The language of textual “corruption” has a counterpart that also needs abandoning. In order for us to have a notion of “corruption” in antiquity, we need first to assume that scribes considered themselves to be “copyists.” This term is ubiquitous in the field to describe the work of early Christian scribes and, once again, it’s not just Ehrman that I’d like to put on the ropes. Another scholar that I similarly admire, the venerable St. Bruce Metzger of Princeton, spilled a lot of ink propping up this misguided paradigm.

Commenting on a scribe’s addition of ό Ίησοῦς (“Jesus”) to John 6:14, Metzger suggests that “[t]he addition…was made by copyists in the interest of clarity” (Metzger, Textual Commentary,  181). To belabor the point: in what sense are scribes acting as copyists if they are intentionally introducing changes for the sake of clarity, theological emphasis, or any other editorial aim? In what sense were the interpolators of Mark’s ending or John’s Pericope Adulterae copyists or their alterations corruptive? In what sense did their listening and reading audiences expect them to be? I suggest that maybe we’ve been operating under the wrong premises.

I saw a copyist today. A real, in-the-flesh copyist. She was sitting in the seat in front of me on the bus, balancing two papers on her lap. On her right was a notebook filled with what appeared to me to be very complex algebraic figures that she was working on. On her left was a sheet filled with the very same complex algebraic figures, written in a different hand. She was very clearly copying—line by line, digit by digit—from the exemplar to her own sheet. Any deviation from her exemplar would, I assume, amount to a “corruption.” You transpose one number, one variable, in your mathematical formula and it all falls apart. She appeared to be working with great care to avoid just such a corruption. That’s a copyist.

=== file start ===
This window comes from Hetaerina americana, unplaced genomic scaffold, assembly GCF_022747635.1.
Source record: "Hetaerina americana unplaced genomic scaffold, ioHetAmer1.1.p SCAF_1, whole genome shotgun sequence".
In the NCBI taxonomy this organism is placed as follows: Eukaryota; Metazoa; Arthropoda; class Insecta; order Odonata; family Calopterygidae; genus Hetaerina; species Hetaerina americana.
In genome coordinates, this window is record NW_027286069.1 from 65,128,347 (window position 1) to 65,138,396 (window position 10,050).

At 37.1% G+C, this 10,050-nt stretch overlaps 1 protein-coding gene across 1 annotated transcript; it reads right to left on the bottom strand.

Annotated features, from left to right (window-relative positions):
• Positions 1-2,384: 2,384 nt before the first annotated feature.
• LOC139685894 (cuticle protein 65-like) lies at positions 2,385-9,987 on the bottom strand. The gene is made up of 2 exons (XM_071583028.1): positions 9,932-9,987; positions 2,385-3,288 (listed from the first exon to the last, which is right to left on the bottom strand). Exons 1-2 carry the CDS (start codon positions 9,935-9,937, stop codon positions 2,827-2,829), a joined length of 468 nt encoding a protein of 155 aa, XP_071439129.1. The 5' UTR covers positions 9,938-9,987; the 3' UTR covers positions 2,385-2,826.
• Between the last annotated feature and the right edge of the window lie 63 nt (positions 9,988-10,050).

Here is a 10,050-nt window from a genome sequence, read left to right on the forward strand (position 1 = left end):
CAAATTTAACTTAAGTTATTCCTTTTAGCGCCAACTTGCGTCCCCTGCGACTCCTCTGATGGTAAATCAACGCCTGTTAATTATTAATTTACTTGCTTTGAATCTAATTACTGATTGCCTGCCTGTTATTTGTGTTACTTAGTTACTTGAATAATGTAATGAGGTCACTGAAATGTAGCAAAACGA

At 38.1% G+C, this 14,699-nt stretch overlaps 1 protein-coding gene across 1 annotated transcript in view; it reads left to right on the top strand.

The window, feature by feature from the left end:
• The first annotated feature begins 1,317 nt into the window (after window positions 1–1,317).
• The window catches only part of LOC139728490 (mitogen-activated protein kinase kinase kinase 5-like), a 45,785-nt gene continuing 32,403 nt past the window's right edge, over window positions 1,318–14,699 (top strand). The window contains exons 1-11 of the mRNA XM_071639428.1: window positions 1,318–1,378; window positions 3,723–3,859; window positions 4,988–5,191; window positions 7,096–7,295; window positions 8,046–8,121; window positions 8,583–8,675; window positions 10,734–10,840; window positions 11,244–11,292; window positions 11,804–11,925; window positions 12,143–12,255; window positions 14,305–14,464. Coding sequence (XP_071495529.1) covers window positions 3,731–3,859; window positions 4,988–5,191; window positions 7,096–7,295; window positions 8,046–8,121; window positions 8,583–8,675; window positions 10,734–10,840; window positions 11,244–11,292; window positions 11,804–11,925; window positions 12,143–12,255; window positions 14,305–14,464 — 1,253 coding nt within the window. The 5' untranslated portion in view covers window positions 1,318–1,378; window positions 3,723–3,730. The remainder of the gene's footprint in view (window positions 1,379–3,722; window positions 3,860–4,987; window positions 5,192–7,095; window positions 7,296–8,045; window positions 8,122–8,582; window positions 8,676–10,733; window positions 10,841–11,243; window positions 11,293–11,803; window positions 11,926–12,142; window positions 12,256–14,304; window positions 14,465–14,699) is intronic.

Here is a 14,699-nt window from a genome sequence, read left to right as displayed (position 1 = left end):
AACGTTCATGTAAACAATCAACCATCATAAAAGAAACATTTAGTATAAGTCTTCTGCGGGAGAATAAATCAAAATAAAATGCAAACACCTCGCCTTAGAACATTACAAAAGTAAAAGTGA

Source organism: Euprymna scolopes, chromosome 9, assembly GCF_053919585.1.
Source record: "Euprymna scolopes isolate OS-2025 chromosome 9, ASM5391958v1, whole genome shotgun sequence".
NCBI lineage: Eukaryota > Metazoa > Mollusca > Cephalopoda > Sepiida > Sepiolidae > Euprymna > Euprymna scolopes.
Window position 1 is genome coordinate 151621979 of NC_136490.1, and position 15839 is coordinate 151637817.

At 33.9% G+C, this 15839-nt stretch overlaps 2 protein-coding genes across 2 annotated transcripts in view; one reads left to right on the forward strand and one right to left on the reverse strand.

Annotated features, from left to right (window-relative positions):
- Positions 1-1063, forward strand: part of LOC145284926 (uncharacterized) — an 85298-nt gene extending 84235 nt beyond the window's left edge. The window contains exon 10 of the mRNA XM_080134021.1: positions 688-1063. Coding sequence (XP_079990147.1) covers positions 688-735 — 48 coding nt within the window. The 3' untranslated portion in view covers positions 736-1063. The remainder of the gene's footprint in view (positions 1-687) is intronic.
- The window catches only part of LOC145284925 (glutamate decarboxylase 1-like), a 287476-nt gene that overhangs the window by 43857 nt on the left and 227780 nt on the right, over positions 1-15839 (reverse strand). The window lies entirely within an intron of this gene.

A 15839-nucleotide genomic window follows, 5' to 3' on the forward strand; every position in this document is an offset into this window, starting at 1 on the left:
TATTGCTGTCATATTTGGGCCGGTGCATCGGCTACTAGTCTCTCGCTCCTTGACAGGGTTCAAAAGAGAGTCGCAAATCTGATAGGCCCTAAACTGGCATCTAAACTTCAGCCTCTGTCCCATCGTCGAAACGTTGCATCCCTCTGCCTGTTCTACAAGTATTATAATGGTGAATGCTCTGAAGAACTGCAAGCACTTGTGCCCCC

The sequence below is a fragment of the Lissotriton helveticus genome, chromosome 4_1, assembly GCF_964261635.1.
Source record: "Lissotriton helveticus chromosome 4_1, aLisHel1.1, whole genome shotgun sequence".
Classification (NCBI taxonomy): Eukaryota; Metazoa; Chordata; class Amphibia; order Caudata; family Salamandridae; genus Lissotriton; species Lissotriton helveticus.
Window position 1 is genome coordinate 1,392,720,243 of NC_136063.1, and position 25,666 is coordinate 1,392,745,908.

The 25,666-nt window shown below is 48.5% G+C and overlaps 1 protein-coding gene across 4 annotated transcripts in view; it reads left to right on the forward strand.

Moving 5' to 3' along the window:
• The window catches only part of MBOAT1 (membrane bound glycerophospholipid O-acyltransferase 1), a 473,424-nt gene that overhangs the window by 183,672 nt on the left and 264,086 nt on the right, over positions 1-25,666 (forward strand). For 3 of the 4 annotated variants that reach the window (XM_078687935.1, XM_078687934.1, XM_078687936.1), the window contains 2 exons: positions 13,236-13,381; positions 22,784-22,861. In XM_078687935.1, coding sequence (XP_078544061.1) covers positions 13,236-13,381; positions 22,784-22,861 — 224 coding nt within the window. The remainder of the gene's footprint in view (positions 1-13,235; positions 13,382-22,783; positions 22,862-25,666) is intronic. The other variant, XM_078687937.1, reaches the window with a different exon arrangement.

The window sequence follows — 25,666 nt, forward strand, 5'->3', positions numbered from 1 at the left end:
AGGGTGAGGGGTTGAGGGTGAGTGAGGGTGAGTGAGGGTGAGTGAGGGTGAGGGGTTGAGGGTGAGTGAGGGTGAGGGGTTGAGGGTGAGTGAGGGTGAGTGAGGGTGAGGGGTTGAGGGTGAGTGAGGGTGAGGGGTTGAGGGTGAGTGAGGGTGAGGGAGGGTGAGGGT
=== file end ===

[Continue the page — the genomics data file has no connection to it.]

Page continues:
Is that what we imagine the early Christian scribal enterprise to be like? Does one iota of scribal change amount to a total corruption of the manuscript? Maybe for John of Patmos or the scribe of W. But I don’t think the same holds true for a great many scribes and audiences in early Christianity. We’ve got way too many manuscripts that deviate way too often in way too many interesting ways from the “original text” for that premise to be anything other than terrifically bad.

Part of my point ends up being that early Christians—committed, faithful Christians—simply had a different understanding of the NT traditions than we do. For many of them, certain levels of deviation from an exemplar or the original were OK. For many of us, on the other hand, such alterations are dangerously corruptive to the biblical text. Part of my goal, writing as a Christian scholar, is to reclaim these scribes and audiences as faithfully Christian scribes and audiences who made and accepted certain kinds of lesser and greater alterations to the NT traditions as they were reproduced in writing.

There were, and are, limits to the acceptability of scribal change. Marcion, the guy who edited a bunch of stuff out of Luke, is a parade example of scribal change far beyond the limits of acceptability. The scribes who interpolated endings to Mark or the Pericope Adulterae to John, though, were apparently within those limits. Their changes are now Scripture for Christians. In both cases, it was the listening and reading audience—the Church—who enforced the rules. If I do it well, my work will end up having something constructive, however small, to contribute to the Church’s theology of Scripture. But first we need to move beyond assuming all scribes were copyists and all alterations were corruptions.

So, no. I’m not really doing what Ehrman was doing in Orthodox Corruption. I’m trying to do something else.